One of the hardest parts about
managing an IT environment is implementing change – or handling the effects
thereof. This is ironic, since IT is about change and promoting the concept of
forward evolution to make things work better. Nevertheless, there’s a human
factor involved in both the customer and the service personnel, and so change
can be daunting, especially when it’s deemed to be for no valid reason. Worse,
if you manage systems you might be held responsible for unwanted change, so it’s
always advisable to keep an eye on what’s coming so you can prepare your users.
I was recently contacted by a user I’ll
call Bob. Bob wanted to know why Chrome looked so weird; he reported seeing a link
that said “Chrome has changed.” Clicking the link brought up a window
showing what had changed, Bob informed me, and he said “At the top I have
links to Gmail, Google+, images and an icon of sorts for the apps.” Bob
was not happy with the new Chrome features and stated he was considering
switching back to Firefox.
I checked my own version of Chrome
which had none of these features. This made sense since Chrome doesn’t update
at the same time for everyone, but you can trigger an update by clicking the
Settings button in the upper right. (Figure A)
Click “About Google Chrome.”
This will show your current Chrome
version and automatically update it to a new release, if available. In this
case I believe Bob already had version 29, which I then received.
Upon starting the latest version of
Chrome I saw what Bob had referred to. Opening a blank tab showed me the
following screen. (Figure C)
(This screenshot was taken on 10/1/13,
which was the 123rd anniversary of Yosemite National Park).
I proceeded to sign in and observed
the following menu along the top of the browser, as shown in Figure D.
As you can see, there are now easy
links to access Google+, Gmail, Images, notifications, the “Share”
function and that curious grid icon. Since the box two screenshots above urged
me to “Click the grid to have a look,” I did so. (Figure E)
The grid allows you to launch apps in
the same way the “Apps” screen used to appear on the new tab page in
Chrome. Just in case you liked having Apps on their own dedicated page, there
is also an “Apps” button in the Bookmarks Bar (if you have this
function turned on). (Figure F)
Making sense of it all
Some of the changes make sense – I
guess. There is a bit of redundancy with the Apps grid icon AND the Apps
bookmark, not to mention the fact I can get to Gmail, Google+ and other
locations quite easily without a new interface to assist me, but part of the strategy
of menu rearrangement involves promotion AND convenience.
I am not sure I get why the “Images”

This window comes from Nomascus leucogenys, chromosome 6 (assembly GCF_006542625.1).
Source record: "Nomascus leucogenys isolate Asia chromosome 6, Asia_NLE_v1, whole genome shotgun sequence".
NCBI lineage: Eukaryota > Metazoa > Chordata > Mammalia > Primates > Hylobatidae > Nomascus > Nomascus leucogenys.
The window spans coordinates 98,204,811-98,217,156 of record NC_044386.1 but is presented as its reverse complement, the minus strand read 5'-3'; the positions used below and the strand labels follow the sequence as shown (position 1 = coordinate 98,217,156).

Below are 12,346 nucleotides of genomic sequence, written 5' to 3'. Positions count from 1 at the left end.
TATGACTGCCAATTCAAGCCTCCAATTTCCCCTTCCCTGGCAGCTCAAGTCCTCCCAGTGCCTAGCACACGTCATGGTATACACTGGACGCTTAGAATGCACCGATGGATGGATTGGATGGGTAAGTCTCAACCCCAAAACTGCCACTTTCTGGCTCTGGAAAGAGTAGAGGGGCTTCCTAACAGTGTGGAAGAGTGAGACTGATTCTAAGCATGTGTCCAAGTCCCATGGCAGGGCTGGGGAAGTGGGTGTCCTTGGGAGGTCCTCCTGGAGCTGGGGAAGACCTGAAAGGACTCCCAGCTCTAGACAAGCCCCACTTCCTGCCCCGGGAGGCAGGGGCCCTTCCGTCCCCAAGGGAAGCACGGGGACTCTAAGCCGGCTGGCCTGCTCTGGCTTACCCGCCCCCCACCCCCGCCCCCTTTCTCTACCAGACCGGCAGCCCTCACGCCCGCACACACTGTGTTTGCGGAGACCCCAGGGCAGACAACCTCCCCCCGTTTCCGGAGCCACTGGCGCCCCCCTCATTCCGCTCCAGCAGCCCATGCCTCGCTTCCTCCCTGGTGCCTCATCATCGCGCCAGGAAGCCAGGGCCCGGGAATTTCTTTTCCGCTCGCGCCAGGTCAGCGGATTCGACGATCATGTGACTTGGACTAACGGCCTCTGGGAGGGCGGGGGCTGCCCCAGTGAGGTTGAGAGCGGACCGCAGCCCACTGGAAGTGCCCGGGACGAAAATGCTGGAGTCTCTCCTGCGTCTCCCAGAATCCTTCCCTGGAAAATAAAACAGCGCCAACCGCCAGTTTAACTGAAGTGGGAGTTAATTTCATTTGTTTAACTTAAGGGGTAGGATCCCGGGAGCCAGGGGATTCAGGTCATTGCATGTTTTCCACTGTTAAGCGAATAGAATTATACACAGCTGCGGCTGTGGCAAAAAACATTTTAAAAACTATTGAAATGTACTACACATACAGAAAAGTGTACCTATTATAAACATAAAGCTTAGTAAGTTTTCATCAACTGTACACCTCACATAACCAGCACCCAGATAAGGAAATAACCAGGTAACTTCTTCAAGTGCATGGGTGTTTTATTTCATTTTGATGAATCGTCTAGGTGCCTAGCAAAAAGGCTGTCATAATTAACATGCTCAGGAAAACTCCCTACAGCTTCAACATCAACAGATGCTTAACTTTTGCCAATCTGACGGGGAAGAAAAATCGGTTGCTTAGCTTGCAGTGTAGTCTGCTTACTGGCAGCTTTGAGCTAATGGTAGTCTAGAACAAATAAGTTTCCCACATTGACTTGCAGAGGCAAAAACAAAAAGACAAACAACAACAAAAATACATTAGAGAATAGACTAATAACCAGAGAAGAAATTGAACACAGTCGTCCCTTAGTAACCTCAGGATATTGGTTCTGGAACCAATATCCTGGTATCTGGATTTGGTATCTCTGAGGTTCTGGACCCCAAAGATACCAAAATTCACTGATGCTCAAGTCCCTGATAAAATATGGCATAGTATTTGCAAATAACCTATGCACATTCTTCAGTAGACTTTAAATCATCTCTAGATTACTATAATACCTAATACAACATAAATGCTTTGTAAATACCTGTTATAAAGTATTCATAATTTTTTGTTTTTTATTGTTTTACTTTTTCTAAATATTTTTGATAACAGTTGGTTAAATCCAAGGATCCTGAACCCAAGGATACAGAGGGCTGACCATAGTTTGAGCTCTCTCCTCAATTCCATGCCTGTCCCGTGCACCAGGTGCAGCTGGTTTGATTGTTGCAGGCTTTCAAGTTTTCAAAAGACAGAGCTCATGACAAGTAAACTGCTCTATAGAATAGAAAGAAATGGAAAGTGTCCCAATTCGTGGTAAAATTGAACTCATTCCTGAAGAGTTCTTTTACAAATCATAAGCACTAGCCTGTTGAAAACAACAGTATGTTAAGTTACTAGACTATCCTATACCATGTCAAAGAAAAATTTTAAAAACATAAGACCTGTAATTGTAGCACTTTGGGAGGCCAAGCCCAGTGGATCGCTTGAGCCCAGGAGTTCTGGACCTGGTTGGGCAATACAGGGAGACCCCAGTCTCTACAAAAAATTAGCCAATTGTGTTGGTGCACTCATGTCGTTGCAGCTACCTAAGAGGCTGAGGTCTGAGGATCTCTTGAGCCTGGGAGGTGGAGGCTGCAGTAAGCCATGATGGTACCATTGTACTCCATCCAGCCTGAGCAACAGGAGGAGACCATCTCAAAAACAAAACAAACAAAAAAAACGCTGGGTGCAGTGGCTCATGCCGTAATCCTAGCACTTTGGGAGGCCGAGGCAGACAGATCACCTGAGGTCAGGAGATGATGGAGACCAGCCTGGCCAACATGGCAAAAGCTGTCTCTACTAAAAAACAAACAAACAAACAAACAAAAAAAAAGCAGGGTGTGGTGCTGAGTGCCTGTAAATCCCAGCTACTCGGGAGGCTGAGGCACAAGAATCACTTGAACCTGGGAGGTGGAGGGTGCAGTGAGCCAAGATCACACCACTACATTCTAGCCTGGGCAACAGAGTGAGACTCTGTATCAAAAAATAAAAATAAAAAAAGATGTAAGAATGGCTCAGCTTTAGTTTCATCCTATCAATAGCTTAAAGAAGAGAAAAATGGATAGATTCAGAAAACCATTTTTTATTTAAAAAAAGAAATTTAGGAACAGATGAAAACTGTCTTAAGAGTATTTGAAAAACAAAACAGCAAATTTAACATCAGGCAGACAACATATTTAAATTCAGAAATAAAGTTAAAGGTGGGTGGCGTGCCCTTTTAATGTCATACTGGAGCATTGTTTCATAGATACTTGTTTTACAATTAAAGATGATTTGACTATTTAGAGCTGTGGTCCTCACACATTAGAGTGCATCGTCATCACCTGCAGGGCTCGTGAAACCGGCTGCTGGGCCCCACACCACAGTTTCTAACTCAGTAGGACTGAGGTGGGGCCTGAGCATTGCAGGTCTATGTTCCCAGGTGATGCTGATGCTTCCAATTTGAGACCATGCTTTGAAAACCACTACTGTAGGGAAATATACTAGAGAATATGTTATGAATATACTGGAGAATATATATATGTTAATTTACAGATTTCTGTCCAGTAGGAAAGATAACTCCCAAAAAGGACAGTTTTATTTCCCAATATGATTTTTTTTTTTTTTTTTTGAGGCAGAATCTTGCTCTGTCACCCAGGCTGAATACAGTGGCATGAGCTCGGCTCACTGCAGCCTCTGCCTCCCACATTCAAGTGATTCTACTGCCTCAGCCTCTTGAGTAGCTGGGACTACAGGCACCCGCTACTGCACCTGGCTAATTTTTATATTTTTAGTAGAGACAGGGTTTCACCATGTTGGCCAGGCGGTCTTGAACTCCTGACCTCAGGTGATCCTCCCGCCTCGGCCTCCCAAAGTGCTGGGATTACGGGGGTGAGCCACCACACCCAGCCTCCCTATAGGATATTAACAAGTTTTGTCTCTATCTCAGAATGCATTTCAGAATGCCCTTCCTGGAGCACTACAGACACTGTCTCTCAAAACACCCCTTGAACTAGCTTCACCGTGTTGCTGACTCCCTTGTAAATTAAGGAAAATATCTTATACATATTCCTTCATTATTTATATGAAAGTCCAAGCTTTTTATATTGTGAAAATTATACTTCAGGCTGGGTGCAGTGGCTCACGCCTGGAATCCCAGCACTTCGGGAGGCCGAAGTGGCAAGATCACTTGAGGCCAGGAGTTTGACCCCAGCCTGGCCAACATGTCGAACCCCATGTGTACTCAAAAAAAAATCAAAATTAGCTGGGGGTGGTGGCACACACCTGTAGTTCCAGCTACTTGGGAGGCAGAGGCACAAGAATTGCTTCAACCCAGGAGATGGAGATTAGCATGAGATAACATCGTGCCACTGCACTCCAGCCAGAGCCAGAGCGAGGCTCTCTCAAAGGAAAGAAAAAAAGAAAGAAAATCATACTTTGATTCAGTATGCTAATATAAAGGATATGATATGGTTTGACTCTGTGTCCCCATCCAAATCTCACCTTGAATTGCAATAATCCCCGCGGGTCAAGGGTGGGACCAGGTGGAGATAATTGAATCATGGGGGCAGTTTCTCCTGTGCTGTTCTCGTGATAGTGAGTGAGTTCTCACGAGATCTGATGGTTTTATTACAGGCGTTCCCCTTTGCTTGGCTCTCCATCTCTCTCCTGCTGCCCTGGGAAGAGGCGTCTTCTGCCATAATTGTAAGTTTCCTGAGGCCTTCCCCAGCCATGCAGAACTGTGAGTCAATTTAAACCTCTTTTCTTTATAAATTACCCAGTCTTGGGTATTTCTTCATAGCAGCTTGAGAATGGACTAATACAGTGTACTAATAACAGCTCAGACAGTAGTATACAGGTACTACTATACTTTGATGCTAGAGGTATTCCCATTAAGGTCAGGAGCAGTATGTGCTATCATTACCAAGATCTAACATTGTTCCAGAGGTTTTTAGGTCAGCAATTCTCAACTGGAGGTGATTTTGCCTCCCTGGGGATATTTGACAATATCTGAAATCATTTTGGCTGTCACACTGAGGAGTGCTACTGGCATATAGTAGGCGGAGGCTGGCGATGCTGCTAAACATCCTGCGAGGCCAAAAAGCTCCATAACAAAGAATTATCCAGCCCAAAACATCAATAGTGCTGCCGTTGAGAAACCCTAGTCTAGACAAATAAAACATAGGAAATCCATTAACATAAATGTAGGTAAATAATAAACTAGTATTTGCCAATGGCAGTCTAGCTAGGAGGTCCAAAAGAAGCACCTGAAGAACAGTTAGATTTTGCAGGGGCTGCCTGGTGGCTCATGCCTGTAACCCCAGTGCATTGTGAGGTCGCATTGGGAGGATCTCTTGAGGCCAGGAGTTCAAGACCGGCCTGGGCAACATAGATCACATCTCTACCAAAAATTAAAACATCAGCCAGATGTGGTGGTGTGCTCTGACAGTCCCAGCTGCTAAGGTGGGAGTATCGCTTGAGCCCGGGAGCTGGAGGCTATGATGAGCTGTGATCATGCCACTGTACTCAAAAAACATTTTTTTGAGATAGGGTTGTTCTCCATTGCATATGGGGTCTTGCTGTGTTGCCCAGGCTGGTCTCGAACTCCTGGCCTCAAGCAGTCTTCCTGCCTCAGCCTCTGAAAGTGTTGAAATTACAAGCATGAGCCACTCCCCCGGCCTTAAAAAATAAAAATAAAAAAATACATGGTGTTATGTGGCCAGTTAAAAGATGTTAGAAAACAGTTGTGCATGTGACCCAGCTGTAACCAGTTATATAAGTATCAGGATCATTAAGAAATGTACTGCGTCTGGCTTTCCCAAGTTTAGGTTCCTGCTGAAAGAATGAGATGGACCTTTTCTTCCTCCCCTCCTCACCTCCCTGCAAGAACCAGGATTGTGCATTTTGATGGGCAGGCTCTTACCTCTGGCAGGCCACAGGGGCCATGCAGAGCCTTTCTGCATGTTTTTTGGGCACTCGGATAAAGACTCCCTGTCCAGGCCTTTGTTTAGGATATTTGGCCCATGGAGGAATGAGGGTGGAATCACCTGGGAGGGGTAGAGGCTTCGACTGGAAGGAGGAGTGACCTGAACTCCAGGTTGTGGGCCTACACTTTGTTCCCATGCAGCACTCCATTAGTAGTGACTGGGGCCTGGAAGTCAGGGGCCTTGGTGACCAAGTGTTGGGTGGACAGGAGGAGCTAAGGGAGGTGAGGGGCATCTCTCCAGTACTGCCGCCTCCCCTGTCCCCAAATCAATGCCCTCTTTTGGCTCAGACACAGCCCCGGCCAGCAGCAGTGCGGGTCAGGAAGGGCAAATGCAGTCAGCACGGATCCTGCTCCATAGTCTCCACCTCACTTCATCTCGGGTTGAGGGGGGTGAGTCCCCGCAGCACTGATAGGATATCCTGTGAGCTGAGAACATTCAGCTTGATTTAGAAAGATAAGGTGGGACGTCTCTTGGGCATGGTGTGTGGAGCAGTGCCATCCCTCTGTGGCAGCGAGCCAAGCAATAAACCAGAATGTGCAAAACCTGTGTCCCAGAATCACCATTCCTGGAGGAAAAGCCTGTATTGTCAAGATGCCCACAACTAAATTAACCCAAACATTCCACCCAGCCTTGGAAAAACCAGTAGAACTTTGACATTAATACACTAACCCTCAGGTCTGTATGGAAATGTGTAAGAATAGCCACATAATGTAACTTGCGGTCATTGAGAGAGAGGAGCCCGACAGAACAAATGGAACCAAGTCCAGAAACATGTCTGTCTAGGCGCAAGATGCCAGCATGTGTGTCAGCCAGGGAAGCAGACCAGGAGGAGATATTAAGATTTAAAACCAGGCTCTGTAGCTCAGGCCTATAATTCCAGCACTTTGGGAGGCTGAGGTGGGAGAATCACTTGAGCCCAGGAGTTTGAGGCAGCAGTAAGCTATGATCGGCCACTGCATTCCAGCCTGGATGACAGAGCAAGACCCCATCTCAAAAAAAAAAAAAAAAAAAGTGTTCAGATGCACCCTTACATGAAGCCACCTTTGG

link is now front and center but I think it has to do with the fact Google is
enhancing their image search capability and, according to their Chrome blog, will soon
allow you to right-click an image and search Google for it.
I noticed something odd with this new
version: opening a new tab didn’t always show me the new interface. In fact, I
tested this several times with sporadic results. It’s not a big deal since I
have bookmarks and so forth to access the links I need, but if I were dependent
on the interface I might be as peeved as Bob.
This was a good reminder to me to keep
abreast of upcoming changes so as to notify users in advance if something
significant looms ahead. Google provides a webpage tracking Chrome Releases and also a Google Chrome Blog which you should keep an eye on if you are the person responsible
for web browsers in your company environment.
In addition, I recommend making sure
you update your browser before anyone else – and consider these
methods to turn off Chrome’s ability to autoupdate itself. This is
even easier if you use Group Policy. When you’re
ready you can toggle Chrome’s autoupdate function for users so they’ll get the
desired release, or you can push the installation out via Microsoft’s SCCM (for
Windows clients) or a master preferences
file, for instance.
Want to revert to an old version of
Chrome? Google prefers their latest version to be standard for users, but you can find previous versions
elsewhere online. I recommend only
doing this if something is outright broken, however. Always remember that IT is
supposed to effectively promote change, not cling to the past.
Update: two days after this article
was originally written, Chrome updated itself to version 30. After the upgrade,
opening a new tab showed a link at the bottom right stating “Chrome has
updated.” (Figure G)
Clicking “Chrome has updated”
brought up the following window. (Figure H)
It’s important to note the “Recently
Closed Tabs” tip – these can be found on the Chrome menu (click the button
in the upper right of Chrome) to access these. (Figure I)